Nelson v. Arizona, State of et al

Filing 16

*REPORT AND RECOMMENDATIONS, Magistrate Judge recommends that the District Court, DENY the Second 8 Amended Petition for Writ of Habeas Corpus (State/2254). Clerk directed to send a copy fo this report and recommendation to the petitioner and the respondents.. Signed by Magistrate Judge Glenda E Edmonds on 4/12/2011. (JKM) *Modified on 4/12/2011, Opinion added (JKM).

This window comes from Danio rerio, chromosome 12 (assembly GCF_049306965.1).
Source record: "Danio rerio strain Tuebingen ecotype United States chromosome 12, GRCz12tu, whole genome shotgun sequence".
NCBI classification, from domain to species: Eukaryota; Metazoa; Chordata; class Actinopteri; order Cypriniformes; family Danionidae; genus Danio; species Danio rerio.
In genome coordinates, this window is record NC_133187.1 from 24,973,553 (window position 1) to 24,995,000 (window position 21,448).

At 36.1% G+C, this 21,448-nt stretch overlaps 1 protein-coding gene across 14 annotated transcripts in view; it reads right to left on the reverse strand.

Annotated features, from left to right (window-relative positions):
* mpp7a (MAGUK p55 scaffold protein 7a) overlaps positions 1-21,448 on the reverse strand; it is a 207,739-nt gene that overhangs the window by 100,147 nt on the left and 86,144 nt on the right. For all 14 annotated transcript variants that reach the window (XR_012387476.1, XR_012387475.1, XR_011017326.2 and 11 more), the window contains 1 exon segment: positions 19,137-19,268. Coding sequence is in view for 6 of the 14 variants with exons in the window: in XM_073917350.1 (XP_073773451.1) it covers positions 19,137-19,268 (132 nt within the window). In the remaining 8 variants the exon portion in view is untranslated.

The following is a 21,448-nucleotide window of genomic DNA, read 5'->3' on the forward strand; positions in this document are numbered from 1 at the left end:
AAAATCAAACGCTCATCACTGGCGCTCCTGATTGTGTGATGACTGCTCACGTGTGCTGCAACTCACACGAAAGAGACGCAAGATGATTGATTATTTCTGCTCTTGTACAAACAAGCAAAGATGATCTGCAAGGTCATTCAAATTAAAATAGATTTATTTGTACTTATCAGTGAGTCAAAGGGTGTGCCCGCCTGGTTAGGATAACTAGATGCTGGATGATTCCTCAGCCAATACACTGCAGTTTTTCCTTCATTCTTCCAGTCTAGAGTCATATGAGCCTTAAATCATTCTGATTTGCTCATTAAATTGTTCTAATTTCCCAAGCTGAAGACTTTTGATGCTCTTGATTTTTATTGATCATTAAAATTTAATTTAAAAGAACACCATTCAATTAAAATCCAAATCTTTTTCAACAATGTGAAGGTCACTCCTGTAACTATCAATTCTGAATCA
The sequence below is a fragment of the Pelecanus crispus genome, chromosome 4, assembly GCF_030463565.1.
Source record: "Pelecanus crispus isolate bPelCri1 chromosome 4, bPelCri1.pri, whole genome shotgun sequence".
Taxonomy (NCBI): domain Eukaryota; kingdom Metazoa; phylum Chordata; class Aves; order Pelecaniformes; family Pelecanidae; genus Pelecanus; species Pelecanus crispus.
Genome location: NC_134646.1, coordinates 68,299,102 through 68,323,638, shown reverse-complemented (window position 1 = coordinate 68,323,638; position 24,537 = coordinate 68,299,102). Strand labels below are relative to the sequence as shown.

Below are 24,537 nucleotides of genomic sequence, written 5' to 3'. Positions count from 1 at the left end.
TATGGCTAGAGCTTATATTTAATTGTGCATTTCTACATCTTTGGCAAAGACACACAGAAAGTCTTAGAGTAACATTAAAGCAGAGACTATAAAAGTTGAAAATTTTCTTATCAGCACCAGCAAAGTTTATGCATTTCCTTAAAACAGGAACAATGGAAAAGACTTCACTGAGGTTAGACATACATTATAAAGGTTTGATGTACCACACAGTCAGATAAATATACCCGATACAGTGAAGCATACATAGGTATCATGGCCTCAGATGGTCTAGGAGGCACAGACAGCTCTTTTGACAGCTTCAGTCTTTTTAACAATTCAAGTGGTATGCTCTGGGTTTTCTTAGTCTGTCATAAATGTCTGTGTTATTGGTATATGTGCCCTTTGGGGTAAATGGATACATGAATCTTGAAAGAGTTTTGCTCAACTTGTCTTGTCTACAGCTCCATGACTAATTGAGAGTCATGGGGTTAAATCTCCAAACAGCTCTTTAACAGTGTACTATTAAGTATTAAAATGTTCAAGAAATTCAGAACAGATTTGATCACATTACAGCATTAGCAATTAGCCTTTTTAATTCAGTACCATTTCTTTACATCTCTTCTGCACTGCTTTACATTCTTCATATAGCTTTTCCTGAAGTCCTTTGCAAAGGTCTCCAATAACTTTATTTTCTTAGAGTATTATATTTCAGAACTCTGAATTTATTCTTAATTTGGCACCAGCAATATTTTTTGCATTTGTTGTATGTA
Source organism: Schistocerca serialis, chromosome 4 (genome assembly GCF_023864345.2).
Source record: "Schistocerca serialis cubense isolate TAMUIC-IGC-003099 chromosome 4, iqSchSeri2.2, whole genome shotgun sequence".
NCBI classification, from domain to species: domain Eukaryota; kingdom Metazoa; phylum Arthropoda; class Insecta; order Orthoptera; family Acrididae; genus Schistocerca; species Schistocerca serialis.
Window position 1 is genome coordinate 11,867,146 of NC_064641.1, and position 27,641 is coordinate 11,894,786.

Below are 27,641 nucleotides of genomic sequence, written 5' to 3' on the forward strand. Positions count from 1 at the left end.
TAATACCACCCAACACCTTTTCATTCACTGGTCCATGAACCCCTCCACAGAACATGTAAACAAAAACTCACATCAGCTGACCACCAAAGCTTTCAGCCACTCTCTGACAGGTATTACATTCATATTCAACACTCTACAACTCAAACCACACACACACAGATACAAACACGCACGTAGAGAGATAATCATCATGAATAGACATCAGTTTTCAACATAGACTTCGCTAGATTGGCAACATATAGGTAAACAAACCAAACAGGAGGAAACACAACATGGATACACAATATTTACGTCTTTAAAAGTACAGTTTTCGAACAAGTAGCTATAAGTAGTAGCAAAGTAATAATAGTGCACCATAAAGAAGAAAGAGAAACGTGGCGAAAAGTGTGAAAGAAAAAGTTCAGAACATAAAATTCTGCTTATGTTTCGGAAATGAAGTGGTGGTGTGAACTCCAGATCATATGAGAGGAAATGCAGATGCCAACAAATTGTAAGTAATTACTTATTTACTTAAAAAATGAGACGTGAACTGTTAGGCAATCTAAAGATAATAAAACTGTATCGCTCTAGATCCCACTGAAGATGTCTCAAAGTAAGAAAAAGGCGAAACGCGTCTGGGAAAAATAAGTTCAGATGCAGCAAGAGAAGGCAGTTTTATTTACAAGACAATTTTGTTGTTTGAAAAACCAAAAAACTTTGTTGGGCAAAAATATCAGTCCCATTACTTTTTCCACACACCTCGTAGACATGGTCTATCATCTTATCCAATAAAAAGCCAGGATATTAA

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1 WO 2 3 4 5 6 IN THE UNITED STATES DISTRICT COURT 7 FOR THE DISTRICT OF ARIZONA 8 9 Mitchell Nelson, Petitioner, 10 11 vs. 12 State of Arizona; et al., 13 Respondents. 14 ) ) ) ) ) ) ) ) ) ) ) No. CIV-10-378-TUC-DCB (GEE) REPORT AND RECOMMENDATION 15 16 Pending before the court is a Second Amended Petition for Writ of Habeas Corpus 17 pursuant to 28 U.S.C. § 2254, filed by Mitchell Nelson, an inmate confined at the Arizona State 18 Prison Complex in Kingman, Arizona. (Doc. 8) Nelson claims (1) he was convicted of a crime 19 that he did not commit; (2) the prosecutor elicited perjured testimony; (3) the trial judge 20 exhibited prejudice throughout the proceedings; (4) evidence was destroyed two years before 21 his case was finalized; (5) his parole officer filed a false probation report; and (6) the judge read 22 a prejudicial letter at sentencing. Id. 23 24 Pursuant to the Rules of Practice of this Court, this matter was referred to Magistrate Judge Edmonds for report and recommendation. 25 The Magistrate Judge recommends the District Court, after its independent review of the 26 record, enter an order denying the Petition for Writ of Habeas Corpus. Claim (4) is not 27 cognizable in habeas corpus. The remaining claims are procedurally defaulted. 28 1 Summary of the Case 2 Nelson was convicted after a jury trial of aggravated assault and negligent child abuse. 3 (Respondents’ answer, p. 3.) On May 30, 2006, the trial court sentenced Nelson to terms of 4 imprisonment of seven and one-half years and one year respectively. (Respondents’ answer, 5 Exhibits C, F.) 6 At the trial, the state presented evidence that Nelson had a fight with his live-in girlfriend 7 and, at one point, “racked” and pointed a shotgun at her while his minor son was present. 8 (Respondents’ answer, pp. 2-3.) 9 After the trial and sentencing, Nelson filed a timely notice of appeal. Id., p. 3. He 10 argued “the trial court erred by admitting evidence of (1) [his] prior abusive behavior against 11 [his girlfriend]; (2) certain guns found at the residence; and (3) evidence that the state had been 12 unable to locate [his] minor son, who had witnessed the incident.” Id., Exhibit A, p. 2. The 13 court of appeals affirmed on July 3, 2008. (Respondents’ answer, p. 3.) The Arizona Supreme 14 Court denied review on December 5, 2008. Id. 15 On May 9, 2009, Nelson filed a petition for post-conviction relief pursuant to Ariz. R. 16 Crim. P. 32. (Respondents’ answer, Exhibit C.) He claimed his trial attorney had been 17 ineffective for failing to properly object to the introduction of prior bad act evidence. Id. The 18 trial court denied the petition on July 1, 2009. Id, Exhibit D. The court of appeals granted 19 review but denied relief on January 14, 2010. Id., Exhibit F. The court of appeals noted that 20 Nelson failed in his petition to raise the issue of ineffective assistance. Id. Instead, he argued 21 the trial court erred in admitting the prior bad act evidence. Id. The court of appeals found this 22 particular issue had already been raised and rejected in his direct appeal. Id. 23 On June 21, 2010, Nelson filed in this court a petition for writ of habeas corpus pursuant 24 to 28 U.S.C. § 2254. (Doc. 1) With the court’s permission he filed an amended petition on 25 September 3, 2010 (Doc. 6) and a second amended petition on October 25, 2010. (Doc. 8) 26 He claims (1) his Fifth and Fourteenth Amendment rights were violated when he was 27 convicted of a crime that he did not commit; (2) “[t]he prosecutor elicited perjured testimony,” 28 in violation of his Fifth and Fourteenth Amendment rights; (3) “[t]he trial judge exhibited -2- 1 prejudice” by (A) forcing Nelson and his son to move to Tucson, (B) raising his bail, (C) 2 “allow[ing] evidence he ordered disallowed due to motions,” and (D) refusing to drop the 3 charges, in violation of the Fifth and Fourteenth Amendments; (4) his Fifth and Fourteenth 4 Amendment rights were violated when evidence was destroyed after the trial; (5) his Fifth and 5 Fourteenth Amendment rights were violated when “the parole officer filed a false probation 6 report”; and (6) his Fifth and Fourteenth Amendment rights were violated when the judge read 7 a prejudicial letter at sentencing. (Doc. 8) Nelson candidly admits he did not raise any of these 8 issues before the Arizona Court of Appeals with the exception of claim (3)(C). (Doc. 8) 9 The respondents filed an answer on January 3, 2011. (Doc. 12) The respondents concede 10 the petition is timely but argue all of Nelson’s claims are procedurally defaulted. Id. Nelson 11 filed a reply on January, 21, 2011. (Doc. 13) 12 13 Discussion 14 The writ of habeas corpus affords relief to prisoners “in custody in violation of the 15 Constitution or laws or treaties of the United States.” 28 U.S.C. § 2241(c)(3). If the petitioner 16 is in custody pursuant to the judgment of a state court, the writ will not be granted unless prior 17 adjudication of the claim: 18 19 20 (1) resulted in a decision that was contrary to, or involved an unreasonable application of, clearly established Federal law, as determined by the Supreme Court of the United States; or (2) resulted in a decision that was based on an unreasonable determination of the facts in light of the evidence presented in the State court proceeding. 21 28 U.S.C. § 2254(d). The petitioner must shoulder an additional burden if the state court 22 considered the issues and made findings of fact. 23 24 25 In a proceeding instituted by an application for a writ of habeas corpus by a person in custody pursuant to the judgment of a State court, a determination of a factual issue made by a State court shall be presumed to be correct. The applicant shall have the burden of rebutting the presumption of correctness by clear and convincing evidence. 26 28 U.S.C.A. § 2254 (e)(1). 27 28 -3- 1 A decision is “contrary to” Supreme Court precedent if the “state court confronted a set 2 of facts that are materially indistinguishable from a decision of the Supreme Court and 3 nevertheless arrived at a result different from Supreme Court precedent.” Vlasak v. Superior 4 Court of California ex rel. County of Los Angeles, 329 F.3d 683, 687 (9th Cir. 2003). 5 decision is an “unreasonable application” if “the state court identified the correct legal 6 principles, but applied those principles to the facts of her case in a way that was not only 7 incorrect or clearly erroneous, but objectively unreasonable.” Id. If the state court denied on 8 the merits but did not explain its reasoning, this court must independently review the record to 9 determine whether the state court clearly erred in its application of Supreme Court law. Pirtle 10 v. Morgan, 313 F.3d 1160, 1167 (9th Cir. 2002), cert. denied, 539 U.S. 916 (2003). If the 11 highest state court fails to explain its decision, this court looks to the last reasoned state court 12 decision. See Brown v. Palmateer, 379 F.3d 1089, 1092 (9th Cir. 2004). 13 14 15 16 A Federal review is limited to those issues that have already been fully presented to the state court. This so-called “exhaustion rule” reads in pertinent part as follows: An application for a writ of habeas corpus on behalf of a person in custody pursuant to the judgment of a State court shall not be granted unless it appears that – (A) the applicant has exhausted the remedies available in the courts of the State. . . . 17 28 U.S.C. § 2254(b)(1)(A). This rule permits the states “the initial opportunity to pass upon and 18 correct alleged violations of its prisoners’ federal rights.” Picard v. Connor, 404 U.S. 270, 275 19 (1971). 20 To be properly exhausted, the federal claim must be “fairly presented” to the state courts. 21 Picard v. Connor, 404 U.S. 270, 275 (1971). In other words, the state courts must be apprised 22 of the legal issue and given the first opportunity to rule on the merits. Id. at 275-76. 23 Accordingly, the petitioner must “present the state courts with the same claim he urges upon the 24 federal courts.” Id. The state courts have been given a sufficient opportunity to hear an issue 25 when the petitioner has presented the state court with the issue’s factual and legal bases. 26 Weaver v. Thompson, 197 F.3d 359, 364 (9th Cir. 1999). 27 28 -4- 1 In addition, the petitioner must explicitly alert the state court that he is raising a federal 2 constitutional claim. Duncan v. Henry, 513 U.S. 364, 366 (1995); Lyons v. Crawford, 232 F.3d 3 666, 668 (9th Cir. 2000), as modified by 247 F.3d 904 (9th Cir. 2001); Johnson v. Zenon, 88 F.3d 4 828, 830 (9th Cir. 1996). The petitioner must make the federal basis of the claim explicit either 5 by citing specific provisions of federal law or federal case law, even if the federal basis of a 6 claim is “self-evident,” Gatlin v. Madding, 189 F.3d 882, 888 (9th Cir. 1999), cert. denied, 528 7 U.S. 1087 (2000), or by citing state cases that explicitly analyze the same federal constitutional 8 claim, Peterson v. Lampert, 319 F.3d 1153, 1158 (9th Cir. 2003) (en banc). 9 If the petitioner is in custody pursuant to a judgment imposed by the State of Arizona, 10 he must present his claims to the state appellate court for review. Swoopes v. Sublett, 196 F.3d 11 1008 (9th Cir. 1999), cert. denied, 529 U.S. 1124 (2000). If state remedies have not been 12 exhausted, the petition may not be granted and should ordinarily be dismissed. See Johnson v. 13 Lewis, 929 F.2d 460, 463 (9th Cir. 1991). In the alternative, the court has the authority to deny 14 on the merits rather than dismiss for failure to exhaust. 28 U.S.C. § 2254(b)(2). 15 A claim is “procedurally defaulted” if the state court declined to address the issue on the 16 merits for procedural reasons. Franklin v. Johnson, 290 F.3d 1223, 1230 (9th Cir. 2002). 17 Procedural default also occurs if the claim was not presented to the state court and it is clear the 18 state would now refuse to address the merits of the claim for procedural reasons. Id. A claim 19 that is procedurally defaulted must be denied unless the petitioner can “demonstrate cause for 20 the default and actual prejudice as a result of the alleged violation of federal law, or demonstrate 21 that failure to consider the claims will result in a fundamental miscarriage of justice.” Boyd v. 22 Thompson, 147 F.3d 1124, 1126 (9th Cir. 1998) (quoting Coleman v. Thompson, 501 U.S. 722, 23 750 (1991)). 24 25 Discussion 26 The respondents argue all of Nelson’s claims are procedurally defaulted. The court is 27 in substantial agreement, but there are some issues that require separate analysis. The court will 28 -5- 1 analyze claims (1), (2), (3)(A), (3)(B), (3)(D), (5), and (6) together. The court will then 2 discusses claim (3)(C), and finally claim (4). 3 Claims (1), (2), (3)(A), (3)(B), (3)(D), (5), and (6) were not presented to the state court 4 of appeals. (Doc. 8) Accordingly, they were not properly exhausted. Nelson cannot return to 5 state court and exhaust them now because he is precluded from raising these issues in a new 6 Rule 32 petition. Ariz.R.Crim.P. 32.2. His claims are procedurally defaulted. 7 In his petition, Nelson asserts he did not raise these claims below because his attorney 8 told him they were not appealable issues. (Doc. 8) Unfortunately, “the mere fact that counsel 9 failed to recognize the factual or legal basis for a claim, or failed to raise the claim despite 10 recognizing it, does not constitute cause for a procedural default.” Murray v. Carrier, 477 U.S. 11 478, 486, 106 S.Ct. 2639, 2644 (1986). Nelson has not established cause and prejudice for his 12 default and does not raise the miscarriage of justice exception. See Boyd v. Thompson, 147 F.3d 13 1124, 1126 (9th Cir. 1998) (quoting Coleman v. Thompson, 501 U.S. 722, 750 (1991)). These 14 claims must be dismissed. 15 In claim (3)(C), Nelson argues the trial court improperly permitted an investigator from 16 the county attorney’s office to testify that she tried to find Nelson’s son, but she was 17 unsuccessful. (Doc. 8, p. 8) Nelson moved before trial to preclude the witness because the jury 18 could infer that Nelson had hidden his son because the son’s testimony would be damaging. 19 (Doc. 15, p. 13) The trial court ruled that the investigator could testify for the purpose of 20 showing the state was diligent in its trial preparation but not for the purpose of showing 21 consciousness of guilt. Id. On direct appeal, Nelson argued that the trial court erred by 22 allowing the investigator to testify in a way that “improperly suggested that the reason she could 23 not locate him was due to intentional conduct on the part of Nelson’s family and, by 24 implication, Nelson himself.” (Doc. 12, Exhibit A, p. 12) The court of appeals, however, found 25 no evidence in the record that the witness “went beyond the court’s ruling.” Id. 26 This issue was presented to the court of appeals, but it was not properly exhausted 27 because Nelson did not explicitly alert the court that he was raising a federal constitutional 28 claim. (Doc. 15, Exhibit A, pp. 20-24, Exhibit C, pp. 10-12) In his brief, Nelson argued the -6- 1 trial court failed to properly apply the Arizona rules of evidence. Id. He did not suggest the 2 trial court’s ruling violated his rights under the Fifth and Fourteenth Amendments. Id. This 3 issue was not properly exhausted, and it is now procedurally defaulted. (See above) Nelson 4 does not argue cause and prejudice for the default or raise the miscarriage of justice exception. 5 This claim must be dismissed. 6 In ground (4), Nelson argues the state improperly destroyed evidence that he hoped to 7 use if he were granted a new trial. (Doc. 8, p. 9) Apparently, sometime in 2008, after the trial, 8 the state destroyed Nelson’s guns. Id. Some of these guns were introduced into evidence at his 9 trial. Id. Nelson maintains that these guns, and particularly his shotgun, are important for 10 impeachment purposes. Id. At trial, the victim testified that she heard Nelson “rack” his 11 shotgun and point it at her. Id. His maintains his shotgun is a semi-automatic and cannot be 12 “racked.” Id. Nelson argues the state’s destruction of this evidence violates his rights under the 13 Fifth and Fourteenth Amendments. Id. This claim, however, is not cognizable in federal habeas 14 corpus. 15 Where “the petitioner is in custody pursuant to the judgment of a state court,” habeas 16 corpus relief is not available unless the petitioner can establish a violation of “clearly 17 established Federal Law, as determined by the Supreme Court of the United States.” 28 U.S.C. § 18 2254(d) (emphasis added). The Supreme Court, however, has never held that destruction of 19 evidence after trial violates the Constitution. See Cress v. Palmer, 484 F.3d 844, 853 (6th Cir. 20 2007); Ferguson v. Roper, 400 F.3d 635, 638 (8th Cir. 2005), cert. Denied, 546 U.S. 1098 21 (2006). Accordingly, this claim is not cognizable. And even if it were, there is no due process 22 violation here. A due process claim requires proof of prejudice, which Nelson cannot show 23 because he has not been granted a new trial. See U.S. v. Dring, 930 F.2d 687, 693 (9th Cir. 24 1991) (“In cases of constitutionally guaranteed access to evidence, wherein the Government 25 loses potentially exculpatory evidence, the Supreme Court applies a two-pronged test of bad 26 faith and prejudice.”). 27 28 -7- 1 RECOMMENDATION 2 The Magistrate Judge recommends that the District Court, after its independent review 3 of the record, enter an order DENYING the Second Amended Petition for Writ of Habeas 4 Corpus. (Doc. 8) Claims (1), (2), (3), (5), and (6) are procedurally defaulted. Claim (4) is not 5 cognizable. 6 Pursuant to 28 U.S.C. §636 (b), any party may serve and file written objections within 7 14 days of being served with a copy of this report and recommendation. If objections are not 8 timely filed, the party’s right to de novo review may be waived. See U. S. v. Reyna-Tapia, 328 9 F.3d 1114, 1121 (9th Cir. 2003) (en banc), cert. denied, 540 U.S. 900 (2003). 10 11 The Clerk is directed to send a copy of this report and recommendation to the petitioner and the respondents. 12 13 DATED this 12th day of April, 2011. 14 15 16 17 18 19 20 21 22 23 24 25 26 27 28 -8-